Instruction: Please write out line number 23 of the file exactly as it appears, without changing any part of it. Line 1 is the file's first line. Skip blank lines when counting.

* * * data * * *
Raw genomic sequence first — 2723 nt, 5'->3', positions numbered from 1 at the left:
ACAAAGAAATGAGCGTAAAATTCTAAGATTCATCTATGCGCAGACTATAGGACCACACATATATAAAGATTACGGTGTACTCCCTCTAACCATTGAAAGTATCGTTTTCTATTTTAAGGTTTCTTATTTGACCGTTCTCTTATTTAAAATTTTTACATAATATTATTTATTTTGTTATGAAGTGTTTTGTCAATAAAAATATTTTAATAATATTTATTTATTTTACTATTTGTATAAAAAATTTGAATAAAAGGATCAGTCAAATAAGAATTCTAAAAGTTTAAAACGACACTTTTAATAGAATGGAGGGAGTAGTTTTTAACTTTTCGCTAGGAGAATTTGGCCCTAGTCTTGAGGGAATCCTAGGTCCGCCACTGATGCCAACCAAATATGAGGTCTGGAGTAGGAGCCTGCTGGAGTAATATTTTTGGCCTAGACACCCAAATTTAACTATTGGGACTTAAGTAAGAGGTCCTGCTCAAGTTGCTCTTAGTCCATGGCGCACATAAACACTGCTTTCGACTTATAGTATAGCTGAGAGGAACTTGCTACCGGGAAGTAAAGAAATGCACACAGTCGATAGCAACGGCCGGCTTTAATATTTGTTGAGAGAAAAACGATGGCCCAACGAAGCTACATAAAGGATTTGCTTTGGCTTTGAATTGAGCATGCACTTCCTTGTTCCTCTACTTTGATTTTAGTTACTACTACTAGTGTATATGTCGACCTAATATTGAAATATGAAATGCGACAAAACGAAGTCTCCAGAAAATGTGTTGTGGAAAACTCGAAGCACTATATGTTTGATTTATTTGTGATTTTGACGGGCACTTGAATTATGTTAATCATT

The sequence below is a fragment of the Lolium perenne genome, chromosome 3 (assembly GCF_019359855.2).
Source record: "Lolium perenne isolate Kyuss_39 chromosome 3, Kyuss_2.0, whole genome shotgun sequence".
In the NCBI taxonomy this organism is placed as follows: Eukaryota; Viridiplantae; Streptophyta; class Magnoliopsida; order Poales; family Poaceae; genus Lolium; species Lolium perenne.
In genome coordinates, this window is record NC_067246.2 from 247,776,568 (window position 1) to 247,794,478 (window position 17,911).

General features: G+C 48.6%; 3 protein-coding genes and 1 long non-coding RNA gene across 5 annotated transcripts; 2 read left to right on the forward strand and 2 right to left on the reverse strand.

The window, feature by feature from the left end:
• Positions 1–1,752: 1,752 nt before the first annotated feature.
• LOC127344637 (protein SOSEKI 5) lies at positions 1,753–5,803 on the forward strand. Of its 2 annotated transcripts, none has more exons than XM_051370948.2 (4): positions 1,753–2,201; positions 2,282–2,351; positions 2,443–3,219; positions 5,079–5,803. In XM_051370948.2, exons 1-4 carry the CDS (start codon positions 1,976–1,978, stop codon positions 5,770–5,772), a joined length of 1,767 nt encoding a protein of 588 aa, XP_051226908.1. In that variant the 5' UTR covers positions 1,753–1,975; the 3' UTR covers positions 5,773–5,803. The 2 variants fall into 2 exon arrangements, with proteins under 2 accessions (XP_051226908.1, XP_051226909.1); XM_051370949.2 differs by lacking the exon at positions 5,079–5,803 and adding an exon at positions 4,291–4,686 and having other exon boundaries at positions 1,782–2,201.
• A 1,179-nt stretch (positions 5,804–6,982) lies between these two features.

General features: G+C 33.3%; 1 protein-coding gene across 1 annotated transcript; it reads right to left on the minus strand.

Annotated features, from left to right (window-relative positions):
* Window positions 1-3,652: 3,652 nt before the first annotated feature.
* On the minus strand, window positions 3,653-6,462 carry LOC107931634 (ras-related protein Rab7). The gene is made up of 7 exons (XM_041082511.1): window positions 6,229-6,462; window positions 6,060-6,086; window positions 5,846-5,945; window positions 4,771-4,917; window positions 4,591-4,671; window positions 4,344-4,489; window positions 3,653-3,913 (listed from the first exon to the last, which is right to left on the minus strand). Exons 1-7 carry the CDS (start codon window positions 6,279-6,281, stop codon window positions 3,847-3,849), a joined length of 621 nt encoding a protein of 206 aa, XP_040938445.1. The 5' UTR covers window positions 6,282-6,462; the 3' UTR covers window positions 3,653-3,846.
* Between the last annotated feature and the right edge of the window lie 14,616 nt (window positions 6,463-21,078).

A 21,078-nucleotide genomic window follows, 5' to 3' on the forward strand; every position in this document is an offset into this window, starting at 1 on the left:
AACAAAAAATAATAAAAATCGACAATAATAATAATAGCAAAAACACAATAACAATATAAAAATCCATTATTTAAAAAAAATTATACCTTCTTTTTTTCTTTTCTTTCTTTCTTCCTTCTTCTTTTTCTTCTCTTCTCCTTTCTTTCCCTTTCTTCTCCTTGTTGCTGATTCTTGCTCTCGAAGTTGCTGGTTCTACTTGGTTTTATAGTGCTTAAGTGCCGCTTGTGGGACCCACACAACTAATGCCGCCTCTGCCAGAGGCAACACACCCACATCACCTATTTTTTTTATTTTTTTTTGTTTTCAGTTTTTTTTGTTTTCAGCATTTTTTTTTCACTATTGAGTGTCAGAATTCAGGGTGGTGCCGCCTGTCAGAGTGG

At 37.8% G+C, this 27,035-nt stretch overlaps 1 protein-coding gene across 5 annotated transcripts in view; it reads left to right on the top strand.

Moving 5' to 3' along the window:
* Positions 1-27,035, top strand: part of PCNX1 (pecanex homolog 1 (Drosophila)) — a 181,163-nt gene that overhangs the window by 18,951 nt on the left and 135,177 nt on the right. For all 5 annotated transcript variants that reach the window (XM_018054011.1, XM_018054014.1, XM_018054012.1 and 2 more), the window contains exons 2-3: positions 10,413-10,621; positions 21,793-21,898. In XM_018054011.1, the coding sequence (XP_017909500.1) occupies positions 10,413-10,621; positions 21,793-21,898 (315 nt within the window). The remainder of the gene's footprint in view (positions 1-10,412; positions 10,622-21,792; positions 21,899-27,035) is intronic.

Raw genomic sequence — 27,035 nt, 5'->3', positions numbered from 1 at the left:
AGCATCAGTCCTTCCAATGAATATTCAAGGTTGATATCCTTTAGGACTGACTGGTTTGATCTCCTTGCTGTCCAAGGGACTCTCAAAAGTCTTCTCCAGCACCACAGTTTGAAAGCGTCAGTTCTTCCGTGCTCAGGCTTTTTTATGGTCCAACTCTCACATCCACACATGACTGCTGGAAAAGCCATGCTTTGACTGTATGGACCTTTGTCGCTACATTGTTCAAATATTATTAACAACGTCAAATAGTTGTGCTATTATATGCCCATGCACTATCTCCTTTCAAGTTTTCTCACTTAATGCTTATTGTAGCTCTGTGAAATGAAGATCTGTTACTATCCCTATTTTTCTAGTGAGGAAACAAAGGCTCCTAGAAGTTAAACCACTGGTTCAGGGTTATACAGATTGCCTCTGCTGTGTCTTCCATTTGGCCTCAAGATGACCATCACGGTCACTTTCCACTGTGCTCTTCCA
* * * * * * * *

AGCATCAGTCCTTCCAATGAATATTCAAGGTTGATATCCTTTAGGACTGACTGGTTTGATCTCCTTGCTGTCCAAGGGACTCTCAAAAGTCTTCTCCAGCACCACAGTTTGAAAGCGTCAGTTCTTCCGTGCTCAGGCTTTTTTATGGTCCAACTCTCACATCCACACATGACTGCTGGAAAAGCCATGCTTTGACTGTATGGACCTTTGTCGCTACATTGTTCAAATATTATTAACAACGTCAAATAGTTGTGCTATTATATGCCCATGCACTATCTCCTTTCAAGTTTTCTCACTTAATGCTTATTGTAGCTCTGTGAAATGAAGATCTGTTACTATCCCTATTTTTCTAGTGAGGAAACAAAGGCTCCTAGAAGTTAAACCACTGGTTCAGGGTTATACAGATTGCCTCTGCTGTGTCTTCCATTTGGCCTCAAGATGACCATCACGGTCACTTTCCACTGTGCTCTTCCA